Lyrics by Steven Haworth Miller


(Fire in Rome by Hubert Robert, 1778 / MuMa – Musée d’art moderne André Malraux, Le Havre, France)

In 64 AD, Rome burned.
And supposedly the Emporer Nero fiddled with abandoned glee.

Now whether or not there was any fiddling on a fiddle taking place, there was no doubt
some fiddling of the facts taking place.

Once the fire had been contained and finally extinguished,
over two-thirds of the city lay in ruins.

The Emperor blamed the Christians.
That subversive religious “cult.”

However, historians actually believe that Nero himself had the fires set because he wanted
to create a grandiose “golden house” that would be a massive endeavor, a tribute
to his reign, and cover an expansive portion of Rome…
so long story short, Nero needed the space.

As the ever gracious Emperor, he immediately began offering food and aid to the
masses of his people whose lives were now decimated.

How kind.

Fast forward to Berlin, 1933.

The German Chancellory, The Reichstag…the home to the German Parliament, burns.
Hitler blames a known Communist sympathizer, however historians are in agreement,
Hitler had the Reichstag burned.


(Burning of the Reichstag 1933, Berlin, Germany)

The burning was the excuse Hitler needed in order to round up all the Communists,
allowing his Nazi party to finally fill in the gap;
the party could take the majority of seats in parliament, and in turn,
take control of the Nation.

How convenient.

Fast forward to 2020.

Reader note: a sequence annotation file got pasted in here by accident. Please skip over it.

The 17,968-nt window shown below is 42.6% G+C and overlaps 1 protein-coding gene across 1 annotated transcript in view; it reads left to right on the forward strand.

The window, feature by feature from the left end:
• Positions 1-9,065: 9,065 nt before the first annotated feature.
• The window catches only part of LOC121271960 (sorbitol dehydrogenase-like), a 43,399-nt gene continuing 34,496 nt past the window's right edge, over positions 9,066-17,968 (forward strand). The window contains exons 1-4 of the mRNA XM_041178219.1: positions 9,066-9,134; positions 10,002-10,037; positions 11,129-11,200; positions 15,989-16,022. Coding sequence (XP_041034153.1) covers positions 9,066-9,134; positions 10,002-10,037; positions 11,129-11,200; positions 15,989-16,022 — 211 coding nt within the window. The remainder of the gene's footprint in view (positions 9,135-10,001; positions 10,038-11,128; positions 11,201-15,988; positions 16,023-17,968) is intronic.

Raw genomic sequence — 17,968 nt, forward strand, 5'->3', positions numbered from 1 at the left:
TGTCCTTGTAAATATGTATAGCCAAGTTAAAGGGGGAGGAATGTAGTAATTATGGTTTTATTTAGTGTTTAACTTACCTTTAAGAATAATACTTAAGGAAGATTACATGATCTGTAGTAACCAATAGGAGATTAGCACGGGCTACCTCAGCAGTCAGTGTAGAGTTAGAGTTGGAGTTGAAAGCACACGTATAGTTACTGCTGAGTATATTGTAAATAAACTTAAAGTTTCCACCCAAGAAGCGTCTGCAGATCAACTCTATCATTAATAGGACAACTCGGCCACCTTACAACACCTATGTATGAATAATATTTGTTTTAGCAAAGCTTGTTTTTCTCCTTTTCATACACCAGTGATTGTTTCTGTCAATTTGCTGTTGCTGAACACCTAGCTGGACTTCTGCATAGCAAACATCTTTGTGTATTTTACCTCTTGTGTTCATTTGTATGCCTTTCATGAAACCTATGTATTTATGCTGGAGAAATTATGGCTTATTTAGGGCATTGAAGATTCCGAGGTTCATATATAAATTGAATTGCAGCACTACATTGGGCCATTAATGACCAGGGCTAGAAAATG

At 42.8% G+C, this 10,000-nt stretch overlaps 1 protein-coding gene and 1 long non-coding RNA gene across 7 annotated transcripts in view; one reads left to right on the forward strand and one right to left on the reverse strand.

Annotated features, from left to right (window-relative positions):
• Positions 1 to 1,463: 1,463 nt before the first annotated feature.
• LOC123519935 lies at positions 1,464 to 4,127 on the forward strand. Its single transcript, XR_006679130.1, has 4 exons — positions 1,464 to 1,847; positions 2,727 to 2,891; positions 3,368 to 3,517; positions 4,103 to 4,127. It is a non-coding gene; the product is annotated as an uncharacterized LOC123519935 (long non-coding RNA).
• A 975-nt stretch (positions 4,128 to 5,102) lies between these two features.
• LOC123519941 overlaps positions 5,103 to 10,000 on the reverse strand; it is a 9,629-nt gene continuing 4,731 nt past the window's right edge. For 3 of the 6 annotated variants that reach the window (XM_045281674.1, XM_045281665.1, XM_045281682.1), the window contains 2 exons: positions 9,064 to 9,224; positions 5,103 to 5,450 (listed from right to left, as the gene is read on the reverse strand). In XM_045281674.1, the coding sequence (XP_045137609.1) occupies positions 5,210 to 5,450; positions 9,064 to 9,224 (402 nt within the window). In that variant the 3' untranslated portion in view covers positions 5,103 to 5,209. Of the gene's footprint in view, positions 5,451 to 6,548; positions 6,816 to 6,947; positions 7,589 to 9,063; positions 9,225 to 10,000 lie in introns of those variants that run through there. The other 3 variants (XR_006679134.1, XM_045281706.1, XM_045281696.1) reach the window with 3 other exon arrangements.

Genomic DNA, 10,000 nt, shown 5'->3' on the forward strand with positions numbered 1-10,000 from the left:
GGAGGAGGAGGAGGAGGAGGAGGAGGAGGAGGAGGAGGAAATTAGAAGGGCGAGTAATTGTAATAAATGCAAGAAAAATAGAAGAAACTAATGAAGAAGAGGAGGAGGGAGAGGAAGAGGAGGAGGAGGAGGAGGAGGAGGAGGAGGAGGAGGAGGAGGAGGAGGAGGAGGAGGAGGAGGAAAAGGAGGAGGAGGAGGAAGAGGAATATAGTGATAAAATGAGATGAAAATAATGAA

There is a pandemic along with a quarentine lockdown.

The Speaker of the House brags, while standing in front of her expensive subzero
refidgerators / freezers, that she is ‘enduring’ the lockdown with top shelf ice cream…
all the while small businesses are told they must shutter their livlihood or else.
Houses of worship are closed.

Civil unrest breaks out.

Cities are burned.

Businesses are destroyed.

Lives and livihoods are left in shambles.

Throw in a contentious election with a deeply divided Nation.

The conservative republicans, in particular those “MAGA” supporters,
those who support the President, are the ones who the progressive left
blame for all the woe…

Is there some sort of pattern here, or am I just imagining things…

Ode to the power of the power hungry…

“Therefore their way will be like slippery paths to them,
They will be driven away into the gloom and fall down in it;
For I will bring calamity upon them,
The year of their punishment,” declares the Lord.

Jeremiah 23:12

Let us pray…

“Keep to the ancient way and custom of the Church,
established and confirmed by so many Saints under the inspiration of the Holy Spirit.
And live a new life.
Pray, and get others to pray, that God not abandon His Church,
but reform it as He pleases, and as He sees best for us, and more to His honour and glory.”

St. Angela Merici


(St Peter / St. Peters, Rome, Italy / Julie Cook / 2007)

“Once, while I was wondering why Our Lord so dearly loves the virtue of humility,
the thought suddenly struck me, without previous reflection,
that it is because God is the supreme Truth and humility is the truth,
for it is the most true that we have nothing good of ourselves but only misery and nothingness:
whoever ignores this, lives a life of falsehood.
They that realize this fact most deeply are the most pleasing to God,
the supreme Truth, for they walk in the truth.”

St. Teresa of Avila, p. 175-6
An Excerpt From
Interior Castle

So I’m not alone..

The continued persecution of Christians in the Middle East is one of the great
underreported stories of the 21st century.

Douglas Murray, in his insightful book The Strange Death of Europe,
warns us that there is a real danger of Europe losing its Christian roots,
values and freedoms, something which he as a gay atheist deplores.
I fear that the conversion of the Hagia Sophia into a mosque is a sign of more
troublesome times ahead.

David Robertson